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Creosote is the residue that forms in the chimney flue  when burning any solid fuel (like wood). Creosote is unburned “hydrocarbons”  that collect and accumulate on  the flue walls. Believe it or not, smoke is comprised (mostly) of water vapor! (Think of smoke as a “tar fog!”)  

There are three forms or “stages” (or degrees) of creosote.  All three stages are combustible and should be addressed.

First Degree Creosote Buildup

First degree creosote can (usually)  be removed effectively with a standard chimney brush and a little elbow grease. This type of creosote is “wispy” or more like a light coating of ash. First degree creosote develops when there is good combustion of the wood and/or relatively high flue gas temperatures. Remember! Burning any solid fuel (a.e. wood/coal) is always going to produce creosote! A fire will never consume anything 100%. Never! This basically describes an open fireplace scenario.  The fire has access to lots of air for the combustion process and the flue is “warm” so the smoke “flies” up the chimney.

Second Degree Creosote Buildup

Second degree creosote is a bit trickier.  This type of creosote buildup is generally in the form of shiny black flakes (but not always!).  Imagine dry, hard tar like corn flakes.  It’s not as easy to brush away, but still removable.  It would be difficult to describe all the situations where 2nd degree creosote develops, but suffice to say it will occur most often when the incoming air is restricted or when using unseasoned or “green” wood (or both). This describes “airtight” wood stoves and fireplaces with glass doors that are shut while in use. (Just an aside: Do not ever close the glass doors while having a fire! A fireplace is not a “stove” and is not designed to act as one. A fireplace needs the entire front or “face” to be open in order to operate correctly)  A little more extreme method of creosote removal is in order here. This type of creosote may require that the system be “Ro-Kleaned”™ or sweeping the flue with rotating wire whips and chains! (Yes! Very aggressive!) You will notice that I do not use the term “cleaned”. A chimney system can only ever be “swept”. Once a chimney is put into use, it is never, ever going to be clean again! It is “contaminated” with creosote from the very first fire and no amount of sweeping is going to change that fact. One can only remove as much of the highly flammable creosote as possible. So be aware of a chimney sweep company that touts that they are going to “clean” your chimney. There is no such animal!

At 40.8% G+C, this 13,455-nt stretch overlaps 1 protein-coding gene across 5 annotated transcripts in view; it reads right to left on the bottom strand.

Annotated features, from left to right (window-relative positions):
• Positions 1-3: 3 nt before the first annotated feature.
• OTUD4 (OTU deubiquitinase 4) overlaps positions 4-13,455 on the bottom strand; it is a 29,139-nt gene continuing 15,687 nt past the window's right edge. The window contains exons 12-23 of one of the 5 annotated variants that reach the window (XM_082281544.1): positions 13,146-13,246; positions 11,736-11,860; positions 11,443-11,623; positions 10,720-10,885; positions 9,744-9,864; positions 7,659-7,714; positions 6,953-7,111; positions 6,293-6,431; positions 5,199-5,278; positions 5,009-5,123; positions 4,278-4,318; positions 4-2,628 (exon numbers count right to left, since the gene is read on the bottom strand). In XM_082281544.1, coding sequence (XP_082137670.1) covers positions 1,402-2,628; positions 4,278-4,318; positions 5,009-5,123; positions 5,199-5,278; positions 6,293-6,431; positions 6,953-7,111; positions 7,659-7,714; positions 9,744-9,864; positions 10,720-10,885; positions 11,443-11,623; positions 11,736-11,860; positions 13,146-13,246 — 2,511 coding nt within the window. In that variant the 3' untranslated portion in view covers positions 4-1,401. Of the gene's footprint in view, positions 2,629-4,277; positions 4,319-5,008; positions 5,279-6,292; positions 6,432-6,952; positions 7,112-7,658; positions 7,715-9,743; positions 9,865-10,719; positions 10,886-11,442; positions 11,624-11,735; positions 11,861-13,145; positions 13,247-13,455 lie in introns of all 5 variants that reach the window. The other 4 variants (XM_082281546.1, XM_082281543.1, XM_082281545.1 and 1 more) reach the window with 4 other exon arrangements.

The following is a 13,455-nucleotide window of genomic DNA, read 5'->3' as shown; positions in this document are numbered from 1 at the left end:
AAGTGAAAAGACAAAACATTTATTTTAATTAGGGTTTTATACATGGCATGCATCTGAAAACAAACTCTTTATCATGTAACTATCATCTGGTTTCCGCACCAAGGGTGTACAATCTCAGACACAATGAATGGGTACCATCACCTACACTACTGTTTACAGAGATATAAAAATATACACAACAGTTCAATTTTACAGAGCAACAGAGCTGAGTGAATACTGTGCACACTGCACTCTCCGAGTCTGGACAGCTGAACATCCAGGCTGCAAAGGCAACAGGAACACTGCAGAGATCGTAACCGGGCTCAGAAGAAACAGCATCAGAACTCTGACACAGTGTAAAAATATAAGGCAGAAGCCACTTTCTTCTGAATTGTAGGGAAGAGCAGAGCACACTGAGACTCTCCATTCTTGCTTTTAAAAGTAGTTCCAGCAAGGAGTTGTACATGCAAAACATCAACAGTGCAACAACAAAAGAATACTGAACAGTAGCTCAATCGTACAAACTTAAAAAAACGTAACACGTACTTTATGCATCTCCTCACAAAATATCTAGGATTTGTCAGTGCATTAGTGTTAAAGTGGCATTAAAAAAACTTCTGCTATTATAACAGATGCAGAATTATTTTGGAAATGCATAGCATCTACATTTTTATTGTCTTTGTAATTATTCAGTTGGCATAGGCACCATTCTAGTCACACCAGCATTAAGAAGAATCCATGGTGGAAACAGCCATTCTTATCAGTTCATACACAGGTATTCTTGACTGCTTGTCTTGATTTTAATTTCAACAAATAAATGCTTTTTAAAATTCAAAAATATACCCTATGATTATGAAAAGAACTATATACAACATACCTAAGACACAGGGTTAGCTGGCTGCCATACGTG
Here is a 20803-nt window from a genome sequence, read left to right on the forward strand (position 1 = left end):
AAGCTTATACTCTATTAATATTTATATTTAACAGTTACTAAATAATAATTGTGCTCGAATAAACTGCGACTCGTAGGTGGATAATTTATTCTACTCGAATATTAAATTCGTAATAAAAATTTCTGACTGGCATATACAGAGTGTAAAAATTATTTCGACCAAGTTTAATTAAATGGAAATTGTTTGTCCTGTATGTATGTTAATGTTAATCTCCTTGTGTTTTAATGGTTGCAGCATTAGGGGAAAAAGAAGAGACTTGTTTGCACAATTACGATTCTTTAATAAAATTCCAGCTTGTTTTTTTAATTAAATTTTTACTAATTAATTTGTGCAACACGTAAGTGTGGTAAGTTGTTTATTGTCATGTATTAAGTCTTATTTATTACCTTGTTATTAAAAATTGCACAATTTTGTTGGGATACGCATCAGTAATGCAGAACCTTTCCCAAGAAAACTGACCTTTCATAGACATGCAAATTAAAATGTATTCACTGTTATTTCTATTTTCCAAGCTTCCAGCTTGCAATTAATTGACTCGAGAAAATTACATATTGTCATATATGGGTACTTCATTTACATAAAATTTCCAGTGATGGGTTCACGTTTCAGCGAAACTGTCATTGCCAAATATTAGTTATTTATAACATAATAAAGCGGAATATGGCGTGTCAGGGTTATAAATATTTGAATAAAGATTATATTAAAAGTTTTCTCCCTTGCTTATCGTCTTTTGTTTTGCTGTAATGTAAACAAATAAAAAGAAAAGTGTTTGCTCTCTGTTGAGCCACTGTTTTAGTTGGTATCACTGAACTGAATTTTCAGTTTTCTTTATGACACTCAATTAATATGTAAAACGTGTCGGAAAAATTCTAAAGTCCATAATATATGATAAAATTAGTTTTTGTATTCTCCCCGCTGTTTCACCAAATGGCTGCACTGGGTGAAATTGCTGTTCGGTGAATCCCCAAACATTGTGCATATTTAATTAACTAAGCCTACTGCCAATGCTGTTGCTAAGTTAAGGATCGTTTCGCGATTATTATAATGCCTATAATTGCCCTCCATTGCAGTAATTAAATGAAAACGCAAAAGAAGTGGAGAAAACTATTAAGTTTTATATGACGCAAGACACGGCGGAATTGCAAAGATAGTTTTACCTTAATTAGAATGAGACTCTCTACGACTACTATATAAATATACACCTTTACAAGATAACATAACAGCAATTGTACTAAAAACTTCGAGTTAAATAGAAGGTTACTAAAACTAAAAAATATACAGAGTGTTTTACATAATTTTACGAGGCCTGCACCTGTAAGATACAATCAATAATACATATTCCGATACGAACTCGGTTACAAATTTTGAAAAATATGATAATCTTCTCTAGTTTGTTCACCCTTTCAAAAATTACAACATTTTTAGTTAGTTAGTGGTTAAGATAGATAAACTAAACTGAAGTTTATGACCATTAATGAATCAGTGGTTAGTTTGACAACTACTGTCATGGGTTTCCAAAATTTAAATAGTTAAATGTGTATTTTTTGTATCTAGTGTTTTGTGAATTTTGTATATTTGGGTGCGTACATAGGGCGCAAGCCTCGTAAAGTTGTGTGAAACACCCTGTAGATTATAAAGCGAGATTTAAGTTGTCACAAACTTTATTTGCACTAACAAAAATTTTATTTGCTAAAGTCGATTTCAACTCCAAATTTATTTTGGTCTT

Third Degree Creosote Buildup

Third degree creosote buildup is the worst of them all.  This occurs when the flue stack temperatures are low (cold chimney) and/or combustion is incomplete (think green or “unseasoned” fuel being used in an “airtight” wood stove).  This is common when any of, or a combination of, these conditions exist:

  • On wood stoves with the air controls turned way down
  • Chimneys that are not insulated (or other reasons the chimney is cold)
  • When using “green” or unseasoned wood
  • If the flue is over sized (bigger  does not mean better) for the appliance (stove OR fireplace!)

Third degree creosote looks like a tar “coating” on the inside of the chimney flue. Think of this as a thick black “molasses” type substance.  It is extremely concentrated and is the “fuel” of a chimney fires!  This coating of creosote can be compared to a very thick “paint” that will dry and then be “re-coated” with every new fire built in the appliance. When I say “appliance” I mean whatever the fire is built in. This could be an open fireplace or an “airtight” wood stove. 

(Or an airtight wood stove IN a fireplace!)

Sometimes using the “Ro-Kleen” sweeping method may work to remove most of the flammable creosote, sometimes times it does not and more severe options may have to be undertaken to make the system as “safe as possible”,(remember, it is never going to be safe) to include chemical “treatments” and even the removal and re-installation of a new chimney flue (or “liner”). We hope this scenario does not happen to you, but we’ll cross that bridge when we come to it!

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